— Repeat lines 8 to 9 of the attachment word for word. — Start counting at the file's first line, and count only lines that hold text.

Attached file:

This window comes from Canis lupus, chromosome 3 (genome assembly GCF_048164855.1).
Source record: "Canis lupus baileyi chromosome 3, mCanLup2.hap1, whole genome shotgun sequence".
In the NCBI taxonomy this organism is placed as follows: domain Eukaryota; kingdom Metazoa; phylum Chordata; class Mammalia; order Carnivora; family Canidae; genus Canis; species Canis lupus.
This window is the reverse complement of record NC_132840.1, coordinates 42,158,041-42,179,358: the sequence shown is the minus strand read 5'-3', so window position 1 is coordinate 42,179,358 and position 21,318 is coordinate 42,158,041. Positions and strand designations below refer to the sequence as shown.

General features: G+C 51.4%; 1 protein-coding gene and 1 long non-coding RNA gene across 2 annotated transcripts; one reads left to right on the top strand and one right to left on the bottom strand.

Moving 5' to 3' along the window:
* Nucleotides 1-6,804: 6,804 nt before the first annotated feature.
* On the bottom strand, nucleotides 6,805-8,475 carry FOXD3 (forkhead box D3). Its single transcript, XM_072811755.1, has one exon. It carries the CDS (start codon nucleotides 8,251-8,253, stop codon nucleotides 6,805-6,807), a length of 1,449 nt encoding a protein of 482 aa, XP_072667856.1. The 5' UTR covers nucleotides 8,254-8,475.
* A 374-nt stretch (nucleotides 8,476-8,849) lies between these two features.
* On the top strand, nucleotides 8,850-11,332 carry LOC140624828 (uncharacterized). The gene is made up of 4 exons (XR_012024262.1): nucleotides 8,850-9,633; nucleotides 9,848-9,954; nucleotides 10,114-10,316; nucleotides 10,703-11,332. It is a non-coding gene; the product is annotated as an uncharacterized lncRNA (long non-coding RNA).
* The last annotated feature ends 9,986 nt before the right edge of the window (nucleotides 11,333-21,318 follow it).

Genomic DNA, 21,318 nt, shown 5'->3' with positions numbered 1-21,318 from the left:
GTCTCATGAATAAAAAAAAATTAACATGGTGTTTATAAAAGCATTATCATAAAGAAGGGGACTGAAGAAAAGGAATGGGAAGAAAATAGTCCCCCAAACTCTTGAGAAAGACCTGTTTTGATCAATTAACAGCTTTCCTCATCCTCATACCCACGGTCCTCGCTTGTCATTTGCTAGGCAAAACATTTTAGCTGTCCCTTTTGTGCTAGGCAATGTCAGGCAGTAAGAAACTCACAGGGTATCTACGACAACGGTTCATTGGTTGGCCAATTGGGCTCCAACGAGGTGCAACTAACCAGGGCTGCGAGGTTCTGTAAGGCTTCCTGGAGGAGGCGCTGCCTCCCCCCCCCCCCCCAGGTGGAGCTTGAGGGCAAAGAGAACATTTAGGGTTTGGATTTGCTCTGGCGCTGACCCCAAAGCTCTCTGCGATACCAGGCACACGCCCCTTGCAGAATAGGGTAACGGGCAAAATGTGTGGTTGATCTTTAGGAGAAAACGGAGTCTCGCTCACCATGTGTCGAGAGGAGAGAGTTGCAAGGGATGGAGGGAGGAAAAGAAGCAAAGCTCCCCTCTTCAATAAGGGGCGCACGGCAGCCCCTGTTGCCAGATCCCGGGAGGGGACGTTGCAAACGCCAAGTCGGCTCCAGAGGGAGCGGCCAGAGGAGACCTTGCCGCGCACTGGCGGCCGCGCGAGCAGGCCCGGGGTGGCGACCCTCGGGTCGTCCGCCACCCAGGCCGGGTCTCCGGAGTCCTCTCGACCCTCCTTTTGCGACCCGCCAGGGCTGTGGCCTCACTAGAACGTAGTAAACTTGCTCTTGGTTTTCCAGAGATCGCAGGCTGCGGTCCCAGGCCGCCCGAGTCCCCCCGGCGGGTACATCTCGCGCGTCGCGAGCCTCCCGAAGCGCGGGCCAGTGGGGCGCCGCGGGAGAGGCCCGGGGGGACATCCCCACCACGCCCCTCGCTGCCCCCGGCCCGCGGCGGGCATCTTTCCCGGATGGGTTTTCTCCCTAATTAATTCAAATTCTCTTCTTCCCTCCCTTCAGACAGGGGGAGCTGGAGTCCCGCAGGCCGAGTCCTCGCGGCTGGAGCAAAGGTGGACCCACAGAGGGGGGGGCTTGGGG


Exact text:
* On the bottom strand, nucleotides 6,805-8,475 carry FOXD3 (forkhead box D3). Its single transcript, XM_072811755.1, has one exon. It carries the CDS (start codon nucleotides 8,251-8,253, stop codon nucleotides 6,805-6,807), a length of 1,449 nt encoding a protein of 482 aa, XP_072667856.1. The 5' UTR covers nucleotides 8,254-8,475.
* A 374-nt stretch (nucleotides 8,476-8,849) lies between these two features.